The book will energize your prayer life no matter where you are on your journey with Christ.   If you want to dig in to more of Elevation online, you’ll find some powerful and passionate preaching with a wisdom beyond Steven Furtick’s years.

Reviewer’s Notes:

  1. Thanks to Norm at Augsburg Canada (Multnomah’s up-North distributor) for the advance copy.
  2. Elevation’s online sermon server gets you a full-screen, high-def video sermon every time, that downloads quickly provided you’ve got the bandwidth. Clearly among the best I’ve seen.   I don’t see an audio option.
  3. Given the aforementioned appeal to younger readers, I gotta seriously question Multnomah’s decision to release this in hardcover at $20 U.S. ($23 CDN)   I hope initial sales don’t discourage those involved, because this is a natural title for paperback first edition. UPDATE:  This will release in paperback at $14.99 US/$16.99 CDN.  They must have been reading this blog!!
  4. If you click on the “comments” section for this post (below) you can watch the promotional video for the book featuring Steven’s ever-changing hairstyles!

April 9, 2010

The Time We Disobeyed God

…Okay there were lots of times…

The time in particular that I’m considering is the time we moved to the city where we now live.   It was over 20 years ago, and we came with some “push” factors (wanting to get out of our 9th floor apartment in the city of three million) and some “pull” factors (liking the look of the town, as seen from the highway).

Later, I would write a song with an opening sentence that talks about the “pull” factors:

The part of the town that you see from the highway
Is never the part that the people there know.
The smiles and hellos that are so superficial
Filter the feelings we never let show.

When the business we were going to start in this town didn’t happen, we got caught up with the momentum of the “push” factors and decided we would move anyway.   We would go into this foreign place and trust God to work out the details for employment and income.   Not so smart.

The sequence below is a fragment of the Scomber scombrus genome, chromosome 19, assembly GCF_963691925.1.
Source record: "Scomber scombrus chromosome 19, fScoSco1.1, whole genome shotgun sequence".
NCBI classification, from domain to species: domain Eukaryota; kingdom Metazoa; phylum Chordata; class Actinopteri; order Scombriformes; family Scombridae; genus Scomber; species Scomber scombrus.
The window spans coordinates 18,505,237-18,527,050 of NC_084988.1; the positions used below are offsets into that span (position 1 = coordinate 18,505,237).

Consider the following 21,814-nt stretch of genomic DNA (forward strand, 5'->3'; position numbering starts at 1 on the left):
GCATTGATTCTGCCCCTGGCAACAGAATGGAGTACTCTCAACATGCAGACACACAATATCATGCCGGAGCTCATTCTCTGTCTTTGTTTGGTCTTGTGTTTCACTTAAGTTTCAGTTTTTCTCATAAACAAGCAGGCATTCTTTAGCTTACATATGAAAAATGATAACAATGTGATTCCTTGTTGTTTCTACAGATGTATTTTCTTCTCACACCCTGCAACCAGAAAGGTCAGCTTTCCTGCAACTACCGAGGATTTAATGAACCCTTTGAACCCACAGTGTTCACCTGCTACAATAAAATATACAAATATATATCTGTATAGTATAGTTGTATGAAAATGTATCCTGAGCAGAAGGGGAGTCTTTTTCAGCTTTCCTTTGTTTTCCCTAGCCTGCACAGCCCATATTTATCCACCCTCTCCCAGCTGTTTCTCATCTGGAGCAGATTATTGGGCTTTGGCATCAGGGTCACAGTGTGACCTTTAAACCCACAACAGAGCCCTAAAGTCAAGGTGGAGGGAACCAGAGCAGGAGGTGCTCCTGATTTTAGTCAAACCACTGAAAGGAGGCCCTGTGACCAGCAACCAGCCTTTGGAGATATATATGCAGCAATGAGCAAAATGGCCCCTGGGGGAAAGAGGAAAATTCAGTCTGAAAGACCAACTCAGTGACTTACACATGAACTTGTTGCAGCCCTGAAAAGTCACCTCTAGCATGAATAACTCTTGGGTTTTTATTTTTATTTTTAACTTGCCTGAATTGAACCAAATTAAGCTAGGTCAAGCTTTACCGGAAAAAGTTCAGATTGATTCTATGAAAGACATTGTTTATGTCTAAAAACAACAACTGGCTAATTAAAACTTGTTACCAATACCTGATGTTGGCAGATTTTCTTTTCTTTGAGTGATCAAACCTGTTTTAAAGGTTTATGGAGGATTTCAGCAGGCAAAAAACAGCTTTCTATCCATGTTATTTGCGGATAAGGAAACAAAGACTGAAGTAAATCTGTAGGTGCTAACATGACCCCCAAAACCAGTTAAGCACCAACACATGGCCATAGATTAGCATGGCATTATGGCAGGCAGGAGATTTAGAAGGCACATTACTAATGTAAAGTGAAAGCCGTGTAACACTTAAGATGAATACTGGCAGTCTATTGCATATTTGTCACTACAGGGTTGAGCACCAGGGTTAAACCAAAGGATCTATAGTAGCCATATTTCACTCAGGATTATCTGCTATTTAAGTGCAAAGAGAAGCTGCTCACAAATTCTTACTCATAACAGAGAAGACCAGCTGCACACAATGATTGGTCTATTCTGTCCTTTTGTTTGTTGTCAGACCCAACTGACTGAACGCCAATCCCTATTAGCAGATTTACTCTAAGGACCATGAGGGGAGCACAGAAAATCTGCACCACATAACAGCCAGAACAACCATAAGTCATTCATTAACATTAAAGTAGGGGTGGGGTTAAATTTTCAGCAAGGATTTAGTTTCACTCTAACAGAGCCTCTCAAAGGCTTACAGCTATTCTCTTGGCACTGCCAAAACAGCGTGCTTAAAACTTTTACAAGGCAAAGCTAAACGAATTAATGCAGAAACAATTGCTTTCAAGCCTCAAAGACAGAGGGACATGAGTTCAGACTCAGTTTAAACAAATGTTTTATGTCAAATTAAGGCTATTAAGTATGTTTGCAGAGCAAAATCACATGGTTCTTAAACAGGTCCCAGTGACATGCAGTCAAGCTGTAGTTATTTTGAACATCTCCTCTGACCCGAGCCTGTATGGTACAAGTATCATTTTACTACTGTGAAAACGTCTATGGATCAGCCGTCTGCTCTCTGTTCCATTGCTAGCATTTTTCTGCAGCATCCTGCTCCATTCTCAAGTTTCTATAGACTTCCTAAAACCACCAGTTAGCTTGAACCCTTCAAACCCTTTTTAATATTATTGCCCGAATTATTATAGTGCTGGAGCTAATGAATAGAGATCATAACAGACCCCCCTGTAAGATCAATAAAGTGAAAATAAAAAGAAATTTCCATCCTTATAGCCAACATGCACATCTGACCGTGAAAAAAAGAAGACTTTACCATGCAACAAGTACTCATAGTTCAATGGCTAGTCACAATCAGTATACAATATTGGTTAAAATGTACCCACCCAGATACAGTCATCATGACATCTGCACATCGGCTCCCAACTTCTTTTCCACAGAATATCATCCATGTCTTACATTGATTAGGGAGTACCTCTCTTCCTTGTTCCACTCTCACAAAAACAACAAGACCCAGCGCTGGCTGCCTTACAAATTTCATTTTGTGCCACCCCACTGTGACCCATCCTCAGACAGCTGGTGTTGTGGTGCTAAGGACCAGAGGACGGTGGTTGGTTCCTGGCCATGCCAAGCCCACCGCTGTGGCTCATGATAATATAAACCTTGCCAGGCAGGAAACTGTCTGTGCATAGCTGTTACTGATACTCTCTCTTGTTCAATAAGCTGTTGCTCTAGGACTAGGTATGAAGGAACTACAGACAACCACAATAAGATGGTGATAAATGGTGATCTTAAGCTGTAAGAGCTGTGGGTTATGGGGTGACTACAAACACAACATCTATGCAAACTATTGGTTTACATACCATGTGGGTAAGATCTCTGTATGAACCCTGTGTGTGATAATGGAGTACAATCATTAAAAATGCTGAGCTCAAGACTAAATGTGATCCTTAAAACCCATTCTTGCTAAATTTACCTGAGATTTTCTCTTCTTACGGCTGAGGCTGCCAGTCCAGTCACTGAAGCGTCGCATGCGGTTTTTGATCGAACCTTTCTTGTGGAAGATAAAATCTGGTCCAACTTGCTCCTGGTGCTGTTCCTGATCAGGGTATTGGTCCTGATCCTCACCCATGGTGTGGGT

(Tangent/aside:   Never move to a town where you plan to raise a family if you don’t know anyone and therefore don’t have your potential babysitters or family supports lined up ahead of time.   Ours included teenage girls who were (a) completely inexperienced — “You mean I was supposed to change him?” — with kids, (b) dealing with medical crises, (c) dealing with severe emotional breakdown.)

I think there was some element of God’s leading us to where we moved.   We thought we were moving to start a business, but instead, we ended up getting involved with a church that really needed us.    I got to write a newspaper column every weekend for ten years which paid for our groceries.   My wife got to raise her boys in a house and not the apartment in the big smoke.  I got to teach a year at a Christian school.   My wife got to start a number of ministry projects which have made a big difference in the lives of people.

But did God just allow us to “make the best of it?”   Was there a principle we missed?

I think there was, but I didn’t know the particular chapter and verse at the time.   The verse is found in Proverbs 24:2 —

Do your planning and prepare your fields before building your house. (NLT)

First plant your fields; then build your barn.  (Message)

Fix your business outside.  Get your fields in shape and then build your house.  (rough English translation of Louis Segond translation in French)

In other words, get a job, know where your mortgage payments are going to come from.  Heck; know where your next dollar is coming from.   Settle your career in that place first, then talk about your residence.  Don’t move to Dallas, or Lisbon or Sydney without having a job waiting.

But we were young, we were idealistic, we were acting on a mix of faith and foolishness.    I think we prayed about it — a bit — but earnestly praying together as a couple hasn’t been our strong suit.   (If you’re a younger married couple, and the shoe fits, take that as a personal admonition to do better than us when it comes to prayer.  Starting now.)

Joshua 9:14 — the story of Joshua’s ill-advised treaty with the Gibeonites — makes an even stronger case:

The Israelites … did not inquire of the Lord. (TNIV)

So the men … did not ask counsel from the Lord (ESV)

I really feel that God has journeyed with us and blessed us so many ways.   But there have been some uphill battles that I believe trace back to not adhering to a basic scriptural principle.   In many ways we’ve lived like monks who have taken a vow of poverty, nonetheless we’ve been blessed with some family circumstances that made it possible for us to live what appears from the outside to be a comfortable lower-middle-class life.

But my advice to people today is always the same:  Prepare your work in the fields and then build your house.